at the moment the Torys are still using the usual scapegoats.
    The lazy(and rich) unemployed the lazy sick skivers.
    the lazy civil servant the lazy council workers. etc etc

    Eventually they will work their way through them and start hacking at those who at the present time cheer the Torys then bouquets turn to brickbats as ever.

  12. Rallan says:

    Wow. I’m on the Tory side, but even I think this article is miserable (though accurate).

    Relentless negativity is unattractive to everyone, no matter how justified it seems. Both the Labour Party and Labour Uncut need to change.

    Labour Uncut needs to lighten up. Even when delivering home truths, confrontational articles just get people mad. You clearly can’t persuade or reason with the current mindset. Find the positive where you can and suggest rational/winnable policy positions. Eventually the Labour Party will have to come to its sense. You’ll just have to ride it out till then.

    The Labour Party needs to accept electoral reality and offer constructive opposition. Support the coalition in unavoidable choices. Offer (genuinely) practical positive alternatives where choices do exist. Stop saying no to everything. Start listening to the people. Reach out to the decent, hard working solid, respectable people who were once your core vote. Drop the academic theory b***shit. Get rid of the people that the public associate with disastrous government. Labour has a long long long way to go to earn back any kind of credibility. You’d better to get started.

  13. John P Reid says:

    Mike honfray, are yuo sure you don’t want loabur ot lose ,so you can say that we’ve lost the enxt ellection as it wasn’t left wing enough

  14. Somerset Labour says:

    The Tories are currently out-spinning Labour left, right and centre. They float populist measures out for the benefit of Mail readers and convince everyone that a meaningless refusal to sign up to a revision to the Lisbon treaty that no sensible Labour government would have signed becomes a “VETO” and an opportunity to have an unofficial referendum on the EU without any danger of having to have a referendum on the EU. If this government thought it would win votes by bringing back hanging for treason but lose votes by actually hanging someone, they would bring back hanging whilst making it technically impossible to commit treason. They have no interest in improving the country for the majority of it’s citizens and every interest in staying in power and keeping their rich-backers happy. If Labour is going to beat them, it needs to bring out a few more nasty, snarling left-wingers who can expose their rank hypocrisy.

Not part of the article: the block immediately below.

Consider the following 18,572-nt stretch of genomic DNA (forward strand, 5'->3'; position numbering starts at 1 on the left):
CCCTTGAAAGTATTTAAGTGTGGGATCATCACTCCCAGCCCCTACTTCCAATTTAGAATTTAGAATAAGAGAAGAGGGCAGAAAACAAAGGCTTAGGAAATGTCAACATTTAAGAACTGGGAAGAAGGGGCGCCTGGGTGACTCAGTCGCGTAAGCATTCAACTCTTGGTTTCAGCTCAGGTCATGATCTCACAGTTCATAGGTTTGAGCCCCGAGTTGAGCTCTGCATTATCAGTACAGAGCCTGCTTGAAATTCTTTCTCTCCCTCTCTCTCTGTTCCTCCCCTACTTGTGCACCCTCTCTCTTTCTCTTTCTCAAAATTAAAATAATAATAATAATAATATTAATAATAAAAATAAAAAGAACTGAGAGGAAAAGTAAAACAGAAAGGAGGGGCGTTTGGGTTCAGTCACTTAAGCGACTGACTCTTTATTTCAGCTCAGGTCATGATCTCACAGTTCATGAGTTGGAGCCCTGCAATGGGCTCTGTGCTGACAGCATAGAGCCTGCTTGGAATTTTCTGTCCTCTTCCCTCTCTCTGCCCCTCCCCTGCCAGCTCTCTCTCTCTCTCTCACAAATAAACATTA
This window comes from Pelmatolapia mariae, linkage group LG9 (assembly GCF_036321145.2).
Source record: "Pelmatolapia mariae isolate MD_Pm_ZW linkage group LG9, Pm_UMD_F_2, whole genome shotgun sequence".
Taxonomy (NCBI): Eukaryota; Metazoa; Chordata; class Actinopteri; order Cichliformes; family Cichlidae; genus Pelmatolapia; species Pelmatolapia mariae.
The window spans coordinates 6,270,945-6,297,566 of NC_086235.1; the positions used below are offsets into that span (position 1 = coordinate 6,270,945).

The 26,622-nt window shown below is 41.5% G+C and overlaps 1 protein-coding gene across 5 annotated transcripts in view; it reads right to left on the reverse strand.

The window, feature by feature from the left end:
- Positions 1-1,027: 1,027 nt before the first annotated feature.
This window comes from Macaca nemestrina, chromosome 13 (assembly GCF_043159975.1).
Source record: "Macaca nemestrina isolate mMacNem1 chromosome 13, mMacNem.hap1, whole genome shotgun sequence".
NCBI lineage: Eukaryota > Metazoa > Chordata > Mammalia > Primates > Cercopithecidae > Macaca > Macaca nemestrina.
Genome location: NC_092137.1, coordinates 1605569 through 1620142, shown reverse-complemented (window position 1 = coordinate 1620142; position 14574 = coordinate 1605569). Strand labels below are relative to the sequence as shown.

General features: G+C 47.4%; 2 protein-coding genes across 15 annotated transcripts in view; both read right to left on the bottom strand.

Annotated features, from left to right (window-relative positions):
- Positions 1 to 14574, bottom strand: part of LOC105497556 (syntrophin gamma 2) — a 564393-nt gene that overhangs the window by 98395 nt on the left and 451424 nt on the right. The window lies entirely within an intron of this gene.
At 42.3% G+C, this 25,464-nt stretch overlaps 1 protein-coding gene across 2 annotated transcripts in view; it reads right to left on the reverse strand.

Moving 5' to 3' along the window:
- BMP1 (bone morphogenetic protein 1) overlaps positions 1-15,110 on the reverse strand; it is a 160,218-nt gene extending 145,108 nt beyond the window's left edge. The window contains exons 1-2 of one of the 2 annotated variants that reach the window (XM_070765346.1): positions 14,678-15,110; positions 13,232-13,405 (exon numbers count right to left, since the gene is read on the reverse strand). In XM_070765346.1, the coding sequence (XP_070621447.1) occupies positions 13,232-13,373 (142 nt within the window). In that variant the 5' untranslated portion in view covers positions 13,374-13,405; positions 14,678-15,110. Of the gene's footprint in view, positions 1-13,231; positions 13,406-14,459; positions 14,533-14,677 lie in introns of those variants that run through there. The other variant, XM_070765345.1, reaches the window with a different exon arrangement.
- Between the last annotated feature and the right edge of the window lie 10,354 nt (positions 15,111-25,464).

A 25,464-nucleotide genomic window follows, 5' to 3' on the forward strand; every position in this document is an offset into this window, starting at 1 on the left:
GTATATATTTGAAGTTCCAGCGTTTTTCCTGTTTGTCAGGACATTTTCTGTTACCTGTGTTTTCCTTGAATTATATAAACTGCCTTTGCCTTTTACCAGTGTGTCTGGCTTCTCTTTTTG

15. Anonymous says:

    Until Ed Milliband and Ed Balls are gone, it seems unlike Labour can possibly win a general election.

    But, the Labour Party has no mechanism for getting rid of either apart from praying they see the damage they are doing and resign.

    As that is not going to happen, the best thing Labour supporters can do is bury themselves and await a new leader after the next election, which is probably why the turnout in Feltham and Heston was so lamentably low.

  16. gracie says:

    @ Rallan – say that when its your turn next year. This so-called coalition government is not going to see out next year, we will have an election and I hope that comes before Cameron can Gerrymander parliament and the boundaries.

    Why are you here telling Labour what to do to get elected? If I were you I would pop back to the Tories, it is them that are in dire trouble, especially as they now have Clegg on the phones bigging himself up to other countries – oh dear!

  17. Rib tickle labour says:

    Labour winning was a forgone conclusion, the betting was who would come third.

    Miliband is better then David only because we have had enough of Blair, but the fact is Miliband is a much smaller copy of Blair and a bigger copy of Brown for the simple reason he has no idea of where his ideology lies. in tatters me thinks.

  18. Rallan says:

    @ Gracie – I don’t want Labour to be elected, but fortunately there’s no likelihood of that! 🙂 I just think that during the biggest crisis in my lifetime, the country needs a viable democratic opposition. Right now Labour is not it. I think it’s important that left-of-centre views are properly represented, even though I don’t agree with them. But you wouldn’t understand that.

    You see, it’s possible for me to respect people with different points of view. I can appreciate their goodwill, even if I think they are mistaken in approach. I read left wing blogs because I want to actually get what people on the left are really about. However, I see from your comment that your world is black & white. I don’t feel the way you feel, so therefore you think that I am simply evil. No-one hates like Labour.

    As for the predictions in your comment, that’s some extremely wishful thinking. You’re in for a lot of disappointment.